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demogr viability of the largest population of greater one-horned rhinoceros in Nepal
Demography and viability of the largest population of greater one-horned rhinoceros in Nepal

2.4. Survival and annual mortality rate
Most individually known rhinos were located two or more times in a month. We could therefore determine the birth week of most calves with more intensive observations on pregnant females nearing parturition. We monitored radio-collared females on a daily basis and could observe birth and growth of their calves in more detail. Based on these observations and the experience of some of our field technicians who had been working with rhinos for over three decades, age of calves whose birth week was not known with certainty was determined using criteria of size relative to its mother, skin folds and texture, pigmentation, body hair, coordinated movements, suckling and foraging behaviour (Fig. S1). We checked the accuracy of our aging criteria on known aged calves and found that our team could accurately estimate birth date of calves less than two months old to a week. By the end of the study period, age of over 75% of the individually known rhinos was known since birth.
Due to intensive monitoring of the study area by the park staff, army personnel, and rhino monitoring teams we were reasonably certain that all mortalities of rhinos were detected within a couple of days. Post-mortem examinations were undertaken on all rhino carcasses by a veterinary officer. Adult and sub-adult rhino mortalities were categorized into natural, humancaused and unknown causes. Calf mortality causes were categorized as tiger predationinfanticide, human caused and unknown. Mortality data from the study period was combined with mortality recorded since 1998 across Chitwan National Park for analyzing causes of death.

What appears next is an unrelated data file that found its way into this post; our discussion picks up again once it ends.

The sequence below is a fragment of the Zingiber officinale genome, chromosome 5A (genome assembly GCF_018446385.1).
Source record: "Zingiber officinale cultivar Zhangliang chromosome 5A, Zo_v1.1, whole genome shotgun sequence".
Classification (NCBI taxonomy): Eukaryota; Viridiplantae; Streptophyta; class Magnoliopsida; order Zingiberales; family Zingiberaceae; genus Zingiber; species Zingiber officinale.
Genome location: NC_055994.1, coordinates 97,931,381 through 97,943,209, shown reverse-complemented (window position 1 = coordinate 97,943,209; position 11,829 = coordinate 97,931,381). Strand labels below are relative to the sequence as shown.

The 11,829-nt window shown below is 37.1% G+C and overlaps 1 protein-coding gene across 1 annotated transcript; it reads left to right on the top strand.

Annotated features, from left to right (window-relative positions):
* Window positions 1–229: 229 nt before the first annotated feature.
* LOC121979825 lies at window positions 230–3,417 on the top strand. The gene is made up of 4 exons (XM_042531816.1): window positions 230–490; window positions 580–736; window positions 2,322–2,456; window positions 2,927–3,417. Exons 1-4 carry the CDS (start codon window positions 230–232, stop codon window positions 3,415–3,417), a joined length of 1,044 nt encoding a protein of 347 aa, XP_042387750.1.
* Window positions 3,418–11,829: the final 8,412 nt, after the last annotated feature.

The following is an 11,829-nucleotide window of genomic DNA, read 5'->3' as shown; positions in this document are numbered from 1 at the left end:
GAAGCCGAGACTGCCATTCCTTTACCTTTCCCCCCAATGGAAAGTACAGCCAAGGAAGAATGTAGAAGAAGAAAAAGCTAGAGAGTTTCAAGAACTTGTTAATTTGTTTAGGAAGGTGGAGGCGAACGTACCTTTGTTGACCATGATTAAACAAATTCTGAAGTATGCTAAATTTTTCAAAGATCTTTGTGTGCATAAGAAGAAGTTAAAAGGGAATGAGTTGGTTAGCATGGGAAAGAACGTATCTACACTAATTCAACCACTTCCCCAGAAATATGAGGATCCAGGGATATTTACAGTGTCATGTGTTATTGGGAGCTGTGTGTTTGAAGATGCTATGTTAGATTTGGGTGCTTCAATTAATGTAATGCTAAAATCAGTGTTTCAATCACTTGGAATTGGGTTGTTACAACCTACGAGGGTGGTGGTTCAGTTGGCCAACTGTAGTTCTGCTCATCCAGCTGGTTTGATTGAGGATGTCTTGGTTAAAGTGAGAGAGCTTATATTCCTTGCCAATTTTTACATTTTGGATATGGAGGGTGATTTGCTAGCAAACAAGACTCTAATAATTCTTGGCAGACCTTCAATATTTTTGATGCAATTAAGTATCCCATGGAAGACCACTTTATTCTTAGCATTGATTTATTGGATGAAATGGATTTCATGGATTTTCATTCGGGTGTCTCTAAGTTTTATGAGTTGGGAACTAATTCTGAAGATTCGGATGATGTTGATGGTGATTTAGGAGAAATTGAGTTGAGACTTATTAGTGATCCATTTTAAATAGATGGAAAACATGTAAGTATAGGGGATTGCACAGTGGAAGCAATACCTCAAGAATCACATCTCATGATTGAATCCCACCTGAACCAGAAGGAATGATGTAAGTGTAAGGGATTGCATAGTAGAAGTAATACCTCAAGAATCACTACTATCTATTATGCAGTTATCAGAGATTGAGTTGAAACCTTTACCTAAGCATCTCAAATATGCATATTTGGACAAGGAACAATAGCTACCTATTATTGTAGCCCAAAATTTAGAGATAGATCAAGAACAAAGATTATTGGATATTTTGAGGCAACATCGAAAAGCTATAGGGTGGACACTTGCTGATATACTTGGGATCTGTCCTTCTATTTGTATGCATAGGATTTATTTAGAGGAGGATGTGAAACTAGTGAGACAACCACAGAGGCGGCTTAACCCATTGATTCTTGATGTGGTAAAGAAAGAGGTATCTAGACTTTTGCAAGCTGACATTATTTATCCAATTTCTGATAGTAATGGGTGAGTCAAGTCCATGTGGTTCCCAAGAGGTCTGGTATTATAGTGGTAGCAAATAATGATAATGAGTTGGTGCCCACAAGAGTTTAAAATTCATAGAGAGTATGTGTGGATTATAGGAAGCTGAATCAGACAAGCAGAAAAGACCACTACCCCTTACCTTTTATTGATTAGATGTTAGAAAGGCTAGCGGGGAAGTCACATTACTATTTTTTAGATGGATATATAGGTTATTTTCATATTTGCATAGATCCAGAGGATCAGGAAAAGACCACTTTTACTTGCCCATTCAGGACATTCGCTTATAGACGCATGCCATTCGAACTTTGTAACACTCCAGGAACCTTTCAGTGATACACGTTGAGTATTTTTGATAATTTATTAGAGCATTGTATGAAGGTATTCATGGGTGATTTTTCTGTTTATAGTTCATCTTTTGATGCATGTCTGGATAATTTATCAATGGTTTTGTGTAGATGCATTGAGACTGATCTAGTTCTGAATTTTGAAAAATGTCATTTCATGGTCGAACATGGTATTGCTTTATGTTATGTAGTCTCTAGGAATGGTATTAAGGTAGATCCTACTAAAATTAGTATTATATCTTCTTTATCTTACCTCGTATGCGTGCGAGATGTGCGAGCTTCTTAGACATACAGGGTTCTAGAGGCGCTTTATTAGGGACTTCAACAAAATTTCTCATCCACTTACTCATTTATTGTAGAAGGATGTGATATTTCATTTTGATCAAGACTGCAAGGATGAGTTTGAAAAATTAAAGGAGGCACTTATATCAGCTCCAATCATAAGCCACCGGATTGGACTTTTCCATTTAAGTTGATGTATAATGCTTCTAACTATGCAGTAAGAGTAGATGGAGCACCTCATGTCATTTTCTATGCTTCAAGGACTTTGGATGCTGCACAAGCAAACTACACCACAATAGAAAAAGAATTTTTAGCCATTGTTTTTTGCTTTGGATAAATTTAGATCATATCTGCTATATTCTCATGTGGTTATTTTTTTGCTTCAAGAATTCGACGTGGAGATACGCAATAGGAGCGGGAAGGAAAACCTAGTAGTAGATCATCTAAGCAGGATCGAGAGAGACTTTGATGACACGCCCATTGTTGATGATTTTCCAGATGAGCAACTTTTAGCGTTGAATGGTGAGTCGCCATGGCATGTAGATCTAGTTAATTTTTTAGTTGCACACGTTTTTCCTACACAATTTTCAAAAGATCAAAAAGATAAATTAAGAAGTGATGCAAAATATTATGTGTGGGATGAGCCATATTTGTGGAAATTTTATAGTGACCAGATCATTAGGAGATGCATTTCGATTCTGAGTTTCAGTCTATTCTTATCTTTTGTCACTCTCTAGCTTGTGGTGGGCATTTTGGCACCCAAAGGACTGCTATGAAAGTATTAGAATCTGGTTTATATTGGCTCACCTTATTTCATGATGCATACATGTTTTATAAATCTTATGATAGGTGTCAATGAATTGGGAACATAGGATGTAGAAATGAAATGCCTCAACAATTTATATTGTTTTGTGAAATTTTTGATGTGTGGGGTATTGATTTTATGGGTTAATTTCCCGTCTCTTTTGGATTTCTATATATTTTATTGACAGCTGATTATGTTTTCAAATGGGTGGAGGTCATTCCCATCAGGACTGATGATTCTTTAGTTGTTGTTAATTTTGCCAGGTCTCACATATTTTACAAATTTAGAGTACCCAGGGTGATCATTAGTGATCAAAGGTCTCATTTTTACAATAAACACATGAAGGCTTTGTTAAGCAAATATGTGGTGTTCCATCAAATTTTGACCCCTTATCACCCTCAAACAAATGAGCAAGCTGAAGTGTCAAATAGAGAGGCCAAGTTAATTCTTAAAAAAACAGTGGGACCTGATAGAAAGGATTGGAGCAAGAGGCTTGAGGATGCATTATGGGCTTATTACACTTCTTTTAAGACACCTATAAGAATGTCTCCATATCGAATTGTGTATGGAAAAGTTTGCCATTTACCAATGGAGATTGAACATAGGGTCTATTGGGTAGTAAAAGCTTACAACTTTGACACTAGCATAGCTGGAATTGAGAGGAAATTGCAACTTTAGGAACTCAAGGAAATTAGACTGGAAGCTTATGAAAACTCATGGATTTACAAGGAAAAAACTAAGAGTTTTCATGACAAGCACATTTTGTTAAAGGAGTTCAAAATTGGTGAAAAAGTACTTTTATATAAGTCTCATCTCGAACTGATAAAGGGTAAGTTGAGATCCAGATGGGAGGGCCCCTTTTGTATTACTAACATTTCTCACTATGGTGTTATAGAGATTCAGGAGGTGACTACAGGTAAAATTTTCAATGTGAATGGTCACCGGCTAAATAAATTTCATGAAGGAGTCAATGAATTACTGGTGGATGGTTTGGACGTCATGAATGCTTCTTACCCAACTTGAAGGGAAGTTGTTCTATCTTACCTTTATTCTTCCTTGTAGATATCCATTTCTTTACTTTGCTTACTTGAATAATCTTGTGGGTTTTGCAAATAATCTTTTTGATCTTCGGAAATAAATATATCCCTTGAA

We used six stage categories (Dinerstein and Price, 1991Kandel and Jhala, 2008) that were biologically meaningful in terms of rhino demography (Law and Linklater, 2014): calf (<1 year), juvenile (1–4 years), sub-adult (4–6 years), young adult (6–12 years), prime adult (12–20 years) and old adult (>20 years) since field aging all rhinos to exact years was unrealistic. We estimated stage-specific annual and span survival probability of rhino through known-fate models (Skalski et al., 2005) in program MARK (White and Burnham, 1999Cooch and White, 2009) using the staggered entry design(Pollock et al., 1989; see Table S1 and Table S2). This technique can be used where the fate of an individually identified rhino is known with certainty and independently. We grouped encounter histories of rhinos into time intervals of six months and created a live-dead matrix where ‘10’ meant the individual lived through the interval, ‘11’ meant the individual died during the interval and ‘00’ meant censoring the individual for that specific interval (when unaware about the fate due to non-sighting; Cooch and White, 2009). Rhinos monitored before adulthood, and that lived sufficiently long to enter the next stage, were included in all appropriate stages with the assumption that survival rates in different stage class of an animal were independent. We assumed total life span of rhino as 35–40 years in the wild for span survival analysis based on the long-term records made in Chitwan National Park (Subedi, 2012). We estimated rhino survival by monitoring 80 adult and sub-adult rhinos (nine radio-collared and 71 non-collared but individually known), and calf survival by monitoring 30 rhinos (Tables S1 and S2). We tested for effect of stage groups and gender on survival rates in program MARK. During the course of our study factors likely affecting mortality were similar across years; no extraordinary events of flooddrought, or poaching occurred. We therefore, do not test the effect of individual time intervals on rhino survival and assume a constant survival rate within each gender for each stage across years. Also our sample size was relatively small for a meaningful analysis of complex models that included time and its interactions with sex and stage. We lumped the five stage groups (excluding calves) further when survival was similar between stages and gender for a more parsimonious and robust estimate of survival and compared models using AICc in MARK. Calve survival was estimated with time interval of months in a separate analysis. Models that included effect of sex and months on calf survival were compared using AICc. We report AICc weighted model averaged estimates of survival for all stages (Burnham et al., 2011) for biologically meaningful models whose likelihood estimates converged so as to provide robust estimates of survival. Annual, stage span and cumulative survival were reported.